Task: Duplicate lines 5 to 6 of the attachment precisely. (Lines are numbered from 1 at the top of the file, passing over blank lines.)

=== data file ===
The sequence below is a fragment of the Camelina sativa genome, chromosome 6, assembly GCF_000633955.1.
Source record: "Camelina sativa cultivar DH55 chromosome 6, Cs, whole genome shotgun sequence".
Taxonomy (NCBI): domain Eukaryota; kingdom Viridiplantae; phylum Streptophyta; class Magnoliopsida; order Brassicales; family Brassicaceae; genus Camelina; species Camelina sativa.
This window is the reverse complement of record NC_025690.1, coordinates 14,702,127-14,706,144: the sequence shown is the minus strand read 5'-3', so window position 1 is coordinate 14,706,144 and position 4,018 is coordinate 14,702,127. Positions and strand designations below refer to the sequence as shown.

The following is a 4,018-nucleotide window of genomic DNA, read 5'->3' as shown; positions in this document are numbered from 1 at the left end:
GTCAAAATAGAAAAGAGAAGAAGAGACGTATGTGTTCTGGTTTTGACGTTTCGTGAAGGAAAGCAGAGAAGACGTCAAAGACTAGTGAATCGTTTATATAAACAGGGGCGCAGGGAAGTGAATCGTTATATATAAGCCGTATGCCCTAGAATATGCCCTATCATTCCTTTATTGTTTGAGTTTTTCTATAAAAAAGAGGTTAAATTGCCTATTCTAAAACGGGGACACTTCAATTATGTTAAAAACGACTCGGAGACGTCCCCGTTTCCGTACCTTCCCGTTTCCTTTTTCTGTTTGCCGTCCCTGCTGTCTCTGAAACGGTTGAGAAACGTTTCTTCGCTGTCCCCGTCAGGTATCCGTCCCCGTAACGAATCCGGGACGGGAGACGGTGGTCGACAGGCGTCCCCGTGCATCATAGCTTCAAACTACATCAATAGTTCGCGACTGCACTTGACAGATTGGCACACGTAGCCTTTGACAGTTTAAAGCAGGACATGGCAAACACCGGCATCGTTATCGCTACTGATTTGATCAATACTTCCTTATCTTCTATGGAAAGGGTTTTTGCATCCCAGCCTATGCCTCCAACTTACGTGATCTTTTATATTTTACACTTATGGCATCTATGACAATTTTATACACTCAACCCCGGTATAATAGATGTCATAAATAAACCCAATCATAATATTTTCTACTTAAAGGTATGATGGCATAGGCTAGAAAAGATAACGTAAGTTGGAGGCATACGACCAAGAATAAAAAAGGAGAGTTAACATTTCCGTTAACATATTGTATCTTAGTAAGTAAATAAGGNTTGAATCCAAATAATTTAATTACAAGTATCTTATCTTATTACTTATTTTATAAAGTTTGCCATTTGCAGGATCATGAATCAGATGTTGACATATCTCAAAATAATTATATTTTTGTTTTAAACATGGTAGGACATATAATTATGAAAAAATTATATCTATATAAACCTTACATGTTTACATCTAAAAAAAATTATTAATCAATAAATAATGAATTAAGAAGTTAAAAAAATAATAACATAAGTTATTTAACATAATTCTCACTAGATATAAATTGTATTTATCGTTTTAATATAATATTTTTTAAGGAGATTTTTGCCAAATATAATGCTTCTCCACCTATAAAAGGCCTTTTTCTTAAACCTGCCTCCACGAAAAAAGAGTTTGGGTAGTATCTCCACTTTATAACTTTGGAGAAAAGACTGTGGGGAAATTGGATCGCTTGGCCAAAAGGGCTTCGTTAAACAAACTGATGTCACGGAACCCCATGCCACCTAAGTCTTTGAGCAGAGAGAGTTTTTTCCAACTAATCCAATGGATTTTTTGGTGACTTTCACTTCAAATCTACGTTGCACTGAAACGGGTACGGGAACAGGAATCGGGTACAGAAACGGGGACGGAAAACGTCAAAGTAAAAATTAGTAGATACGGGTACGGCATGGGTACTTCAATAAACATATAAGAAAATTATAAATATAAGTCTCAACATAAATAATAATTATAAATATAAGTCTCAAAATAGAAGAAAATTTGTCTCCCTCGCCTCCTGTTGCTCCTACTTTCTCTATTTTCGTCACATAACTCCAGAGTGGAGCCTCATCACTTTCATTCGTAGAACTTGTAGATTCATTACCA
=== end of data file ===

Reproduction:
The following is a 4,018-nucleotide window of genomic DNA, read 5'->3' as shown; positions in this document are numbered from 1 at the left end:
GTCAAAATAGAAAAGAGAAGAAGAGACGTATGTGTTCTGGTTTTGACGTTTCGTGAAGGAAAGCAGAGAAGACGTCAAAGACTAGTGAATCGTTTATATAAACAGGGGCGCAGGGAAGTGAATCGTTATATATAAGCCGTATGCCCTAGAATATGCCCTATCATTCCTTTATTGTTTGAGTTTTTCTATAAAAAAGAGGTTAAATTGCCTATTCTAAAACGGGGACACTTCAATTATGTTAAAAACGACTCGGAGACGTCCCCGTTTCCGTACCTTCCCGTTTCCTTTTTCTGTTTGCCGTCCCTGCTGTCTCTGAAACGGTTGAGAAACGTTTCTTCGCTGTCCCCGTCAGGTATCCGTCCCCGTAACGAATCCGGGACGGGAGACGGTGGTCGACAGGCGTCCCCGTGCATCATAGCTTCAAACTACATCAATAGTTCGCGACTGCACTTGACAGATTGGCACACGTAGCCTTTGACAGTTTAAAGCAGGACATGGCAAACACCGGCATCGTTATCGCTACTGATTTGATCAATACTTCCTTATCTTCTATGGAAAGGGTTTTTGCATCCCAGCCTATGCCTCCAACTTACGTGATCTTTTATATTTTACACTTATGGCATCTATGACAATTTTATACACTCAACCCCGGTATAATAGATGTCATAAATAAACCCAATCATAATATTTTCTACTTAAAGGTATGATGGCATAGGCTAGAAAAGATAACGTAAGTTGGAGGCATACGACCAAGAATAAAAAAGGAGAGTTAACATTTCCGTTAACATATTGTATCTTAGTAAGTAAATAAGGNTTGAATCCAAATAATTTAATTACAAGTATCTTATCTTATTACTTATTTTATAAAGTTTGCCATTTGCAGGATCATGAATCAGATGTTGACATATCTCAAAATAATTATATTTTTGTTTTAAACATGGTAGGACATATAATTATGAAAAAATTATATCTATATAAACCTTACATGTTTACATCTAAAAAAAATTATTAATCAATAAATAATGAATTAAGAAGTTAAAAAAATAATAACATAAGTTATTTAACATAATTCTCACTAGATATAAATTGTATTTATCGTTTTAATATAATATTTTTTAAGGAGATTTTTGCCAAATATAATGCTTCTCCACCTATAAAAGGCCTTTTTCTTAAACCTGCCTCCACGAAAAAAGAGTTTGGGTAGTATCTCCACTTTATAACTTTGGAGAAAAGACTGTGGGGAAATTGGATCGCTTGGCCAAAAGGGCTTCGTTAAACAAACTGATGTCACGGAACCCCATGCCACCTAAGTCTTTGAGCAGAGAGAGTTTTTTCCAACTAATCCAATGGATTTTTTGGTGACTTTCACTTCAAATCTACGTTGCACTGAAACGGGTACGGGAACAGGAATCGGGTACAGAAACGGGGACGGAAAACGTCAAAGTAAAAATTAGTAGATACGGGTACGGCATGGGTACTTCAATAAACATATAAGAAAATTATAAATATAAGTCTCAACATAAATAATAATTATAAATATAAGTCTCAAAATAGAAGAAAATTTGTCTCCCTCGCCTCCTGTTGCTCCTACTTTCTCTATTTTCGTCACATAACTCCAGAGTGGAGCCTCATCACTTTCATTCGTAGAACTTGTAGATTCATTACCA